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Republicans Say No to $2B for 9/11 Heroes

We Will Not Forget

Senate dumps Hillary's bid for medical aid.

and MICHAEL McAULIFF in Washington

Senate Republicans killed a bid for nearly $2 billion to help sick 9/11 responders yesterday - blocking the measure without letting it come up for a vote.

Senate leaders invoked parliamentary rules, saying Sen. Hillary Clinton's (D-N.Y.) amendment to a measure funding port security was not "germane."

People suffering the effects from 9/11's toxic dust were outraged by the move.

"How could they just throw this out?" said Laura Picurro, of Toms River, N.J., whose husband, Joe, became disabled after doing volunteer iron work at Ground Zero.

"Maybe they should talk to these sick and dying workers," she said. "I find it absurd they didn't even consider it."

Clinton's amendment would have provided $5,800 a year for five years for each person sickened from Ground Zero exposure. She vowed to resubmit the measure or propose other legislation to help responders and nearby residents. "Their country should answer their calls for help," Clinton said.

Although Clinton got stiffed on money for the sick, she did obtain passage of a measure to create a national monitoring system to keep tabs on people who suffer from responding to future attacks or disasters.

Mayor Bloomberg, who has been reluctant to link the illnesses of 9/11 responders to their service, said he "absolutely" endorsed Clinton's proposal.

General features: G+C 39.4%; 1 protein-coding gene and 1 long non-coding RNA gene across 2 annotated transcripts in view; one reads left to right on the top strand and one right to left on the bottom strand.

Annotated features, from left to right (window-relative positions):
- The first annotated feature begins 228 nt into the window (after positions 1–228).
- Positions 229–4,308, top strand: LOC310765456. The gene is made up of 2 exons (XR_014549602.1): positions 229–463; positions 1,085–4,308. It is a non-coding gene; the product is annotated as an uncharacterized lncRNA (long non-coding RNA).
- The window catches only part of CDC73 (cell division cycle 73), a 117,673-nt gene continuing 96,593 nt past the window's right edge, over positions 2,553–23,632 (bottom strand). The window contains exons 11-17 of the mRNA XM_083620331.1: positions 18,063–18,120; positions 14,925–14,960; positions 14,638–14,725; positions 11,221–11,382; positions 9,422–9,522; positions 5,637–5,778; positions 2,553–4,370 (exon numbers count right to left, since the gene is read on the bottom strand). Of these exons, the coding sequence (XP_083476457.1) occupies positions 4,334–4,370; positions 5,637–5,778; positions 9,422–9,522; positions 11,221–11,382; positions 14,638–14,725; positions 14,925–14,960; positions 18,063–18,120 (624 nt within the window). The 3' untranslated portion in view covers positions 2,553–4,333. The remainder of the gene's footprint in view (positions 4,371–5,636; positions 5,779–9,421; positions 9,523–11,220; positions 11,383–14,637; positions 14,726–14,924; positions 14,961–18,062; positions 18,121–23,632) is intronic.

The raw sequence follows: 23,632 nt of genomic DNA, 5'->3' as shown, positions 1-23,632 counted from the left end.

"This was a national attack on the country, and I think the federal government has a responsibility," he said. "We cannot handle this ourselves. We just don't have enough money."

He also inched toward accepting the idea that the workers' time at Ground Zero is making them sick - a proposition the city has resisted as it fights lawsuits from victims.

"Clearly, people who worked on the site, or the closer they were, the more symptoms they have that are very troublesome," Bloomberg said.

Rep. Carolyn Maloney (D-Manhattan), who has been pushing the city and federal governments to do more, said she was encouraged by the mayor's statement. "The city's response is getting better by the day. Hopefully, the mayor will be able to get the Bush administration to face up to its responsibilities," she said.

The FDNY's top medical officer also spelled out grim details of the health problems spawned by 9/11 in a City Council committee hearing yesterday.

Dr. Kerry Kelly said the department found declining lung function among its members was 12 times worse after 9/11 than the five years before. She added that thousands had improved after treatment, however.

After the hearing, union leaders slammed Congress. "Our call for help is being ignored," said Patrolmen's Benevolent Association President Patrick Lynch.

Originally published on September 15, 2006


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